Pessimist of the Week: George Saunders

You’d normally do well to steer clear of articles with hyperbolic headlines like this one: “George Saunders Has Written the Best Book You’ll Read This Year.” But believe it or not, that’s actually pretty true — the Texas-born author’s new short story collection, Tenth of December, is going to be hard to beat in 2013. And this profile in The New York Times Magazine proves he’s a good choice for our very first Pessimist of the Week. Consider:

His stories are set in what might be described as a just slightly futuristic America or, maybe better, present-day America, where, because of the exigencies of capitalism, things have gotten a little weird. These initial stories often take place in theme parks gone to seed or soul-withering exurban office strips, but the stories themselves are overflowing with vitality; they are sometimes very dark but they are also very, very funny. The characters speak in a strange new language — a kind of heightened bureaucratese, or a passively received vernacular that is built around self-improvement clichés (“It made me livid and twice that night I had to step into a closet and perform my Hatred Abatement Breathing”) — and this lends them the feeling of allegory, though they are something else too, that’s harder to place.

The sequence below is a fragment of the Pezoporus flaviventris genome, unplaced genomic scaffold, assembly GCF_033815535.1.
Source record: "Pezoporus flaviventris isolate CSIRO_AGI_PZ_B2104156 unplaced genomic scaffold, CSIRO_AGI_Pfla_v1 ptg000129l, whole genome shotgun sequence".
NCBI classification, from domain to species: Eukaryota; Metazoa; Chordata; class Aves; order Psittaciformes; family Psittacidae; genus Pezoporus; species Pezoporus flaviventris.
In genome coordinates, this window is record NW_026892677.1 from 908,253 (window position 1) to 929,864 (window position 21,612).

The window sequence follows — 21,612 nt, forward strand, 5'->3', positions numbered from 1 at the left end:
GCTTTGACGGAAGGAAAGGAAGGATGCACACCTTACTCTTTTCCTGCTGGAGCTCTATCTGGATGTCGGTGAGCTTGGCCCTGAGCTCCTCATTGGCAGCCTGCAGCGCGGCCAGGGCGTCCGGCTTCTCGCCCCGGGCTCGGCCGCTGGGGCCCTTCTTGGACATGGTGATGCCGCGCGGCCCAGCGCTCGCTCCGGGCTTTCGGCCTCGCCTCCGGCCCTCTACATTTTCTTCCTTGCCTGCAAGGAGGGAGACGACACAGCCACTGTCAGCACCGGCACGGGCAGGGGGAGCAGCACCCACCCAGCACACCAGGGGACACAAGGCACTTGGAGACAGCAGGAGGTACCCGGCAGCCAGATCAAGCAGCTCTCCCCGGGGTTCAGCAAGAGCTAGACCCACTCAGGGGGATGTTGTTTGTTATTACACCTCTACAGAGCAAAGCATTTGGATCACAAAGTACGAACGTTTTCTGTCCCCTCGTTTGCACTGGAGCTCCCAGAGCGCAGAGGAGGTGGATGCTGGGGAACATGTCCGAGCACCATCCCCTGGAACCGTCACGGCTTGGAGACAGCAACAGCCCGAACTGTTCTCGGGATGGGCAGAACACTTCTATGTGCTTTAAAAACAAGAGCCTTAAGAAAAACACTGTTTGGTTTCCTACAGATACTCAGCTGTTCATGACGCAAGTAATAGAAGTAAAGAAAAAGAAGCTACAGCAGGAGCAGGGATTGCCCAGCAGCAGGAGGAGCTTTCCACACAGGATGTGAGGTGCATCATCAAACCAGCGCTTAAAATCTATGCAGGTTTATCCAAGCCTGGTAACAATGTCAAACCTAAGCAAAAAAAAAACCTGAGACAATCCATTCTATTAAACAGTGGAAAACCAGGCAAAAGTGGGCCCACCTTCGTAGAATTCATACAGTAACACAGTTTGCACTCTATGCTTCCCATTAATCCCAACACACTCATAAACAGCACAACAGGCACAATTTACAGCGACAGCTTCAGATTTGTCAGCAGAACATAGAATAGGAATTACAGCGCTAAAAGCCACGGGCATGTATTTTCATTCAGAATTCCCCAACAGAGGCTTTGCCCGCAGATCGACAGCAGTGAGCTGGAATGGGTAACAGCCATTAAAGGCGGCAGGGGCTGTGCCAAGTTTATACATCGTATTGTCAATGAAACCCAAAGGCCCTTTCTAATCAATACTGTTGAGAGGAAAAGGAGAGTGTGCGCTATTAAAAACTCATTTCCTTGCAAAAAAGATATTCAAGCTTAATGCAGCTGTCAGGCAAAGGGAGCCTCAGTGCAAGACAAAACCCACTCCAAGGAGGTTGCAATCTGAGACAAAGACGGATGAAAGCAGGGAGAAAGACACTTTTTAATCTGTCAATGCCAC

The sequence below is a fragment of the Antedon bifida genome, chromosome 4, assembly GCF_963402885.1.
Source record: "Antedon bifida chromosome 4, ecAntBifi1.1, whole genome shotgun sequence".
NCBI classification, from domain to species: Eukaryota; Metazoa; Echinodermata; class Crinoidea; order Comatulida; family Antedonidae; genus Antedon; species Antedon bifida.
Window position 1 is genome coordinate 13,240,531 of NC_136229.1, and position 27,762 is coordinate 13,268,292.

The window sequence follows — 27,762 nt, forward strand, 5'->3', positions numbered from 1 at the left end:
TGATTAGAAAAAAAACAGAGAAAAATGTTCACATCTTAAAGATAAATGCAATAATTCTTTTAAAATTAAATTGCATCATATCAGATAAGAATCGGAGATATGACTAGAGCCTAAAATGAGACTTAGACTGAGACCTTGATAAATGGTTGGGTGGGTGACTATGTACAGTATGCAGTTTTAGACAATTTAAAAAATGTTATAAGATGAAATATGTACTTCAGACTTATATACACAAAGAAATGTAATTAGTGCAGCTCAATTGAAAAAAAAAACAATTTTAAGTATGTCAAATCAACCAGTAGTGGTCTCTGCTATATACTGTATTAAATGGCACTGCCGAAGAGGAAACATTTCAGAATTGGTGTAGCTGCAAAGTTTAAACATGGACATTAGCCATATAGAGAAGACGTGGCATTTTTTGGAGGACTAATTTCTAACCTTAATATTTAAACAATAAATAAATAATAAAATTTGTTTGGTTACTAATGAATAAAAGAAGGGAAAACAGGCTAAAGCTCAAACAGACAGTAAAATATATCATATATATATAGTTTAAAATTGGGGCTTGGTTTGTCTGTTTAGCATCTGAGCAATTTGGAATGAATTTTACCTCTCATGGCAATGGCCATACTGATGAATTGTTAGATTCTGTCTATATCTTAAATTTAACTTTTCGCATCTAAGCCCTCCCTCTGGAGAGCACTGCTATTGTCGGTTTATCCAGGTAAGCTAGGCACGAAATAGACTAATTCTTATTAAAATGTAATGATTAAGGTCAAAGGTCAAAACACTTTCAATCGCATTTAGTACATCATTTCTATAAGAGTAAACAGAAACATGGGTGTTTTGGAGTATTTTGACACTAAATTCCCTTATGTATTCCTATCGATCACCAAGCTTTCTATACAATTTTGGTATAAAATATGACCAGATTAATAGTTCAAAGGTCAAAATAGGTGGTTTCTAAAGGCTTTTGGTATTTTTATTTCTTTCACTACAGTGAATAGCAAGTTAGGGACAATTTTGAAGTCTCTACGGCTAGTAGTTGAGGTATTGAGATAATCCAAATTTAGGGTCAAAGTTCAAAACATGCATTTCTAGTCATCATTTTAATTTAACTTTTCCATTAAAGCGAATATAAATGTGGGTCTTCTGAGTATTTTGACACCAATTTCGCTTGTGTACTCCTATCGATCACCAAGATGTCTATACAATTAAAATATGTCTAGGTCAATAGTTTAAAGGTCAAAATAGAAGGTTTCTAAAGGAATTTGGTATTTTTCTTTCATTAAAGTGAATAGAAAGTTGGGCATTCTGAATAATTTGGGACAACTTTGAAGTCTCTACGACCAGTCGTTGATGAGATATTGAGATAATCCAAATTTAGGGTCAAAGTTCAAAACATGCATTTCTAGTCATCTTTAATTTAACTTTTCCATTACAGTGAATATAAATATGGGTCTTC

Saunders has been one of my favorite authors since his debut book, CivilWarLand in Bad Decline, and he keeps getting better. And while it might be more accurate to call him a “realist” than a “pessimist,” consider the reality we live in — the two words are rapidly becoming synonyms, if they haven’t already. His latest book manages to be funny, though — fair warning — it’s dark, dark, dark. And absolutely brilliant.

Don’t take our word for it, though: read an excerpt from “The Semplica Girl Diaries” in The New Yorker. You’ll be glad you did! I mean, you’ll also be horrified and depressed, because it’s about as bright and hopeful as the Black Hole of Calcutta. But also glad. Trust us on this one.


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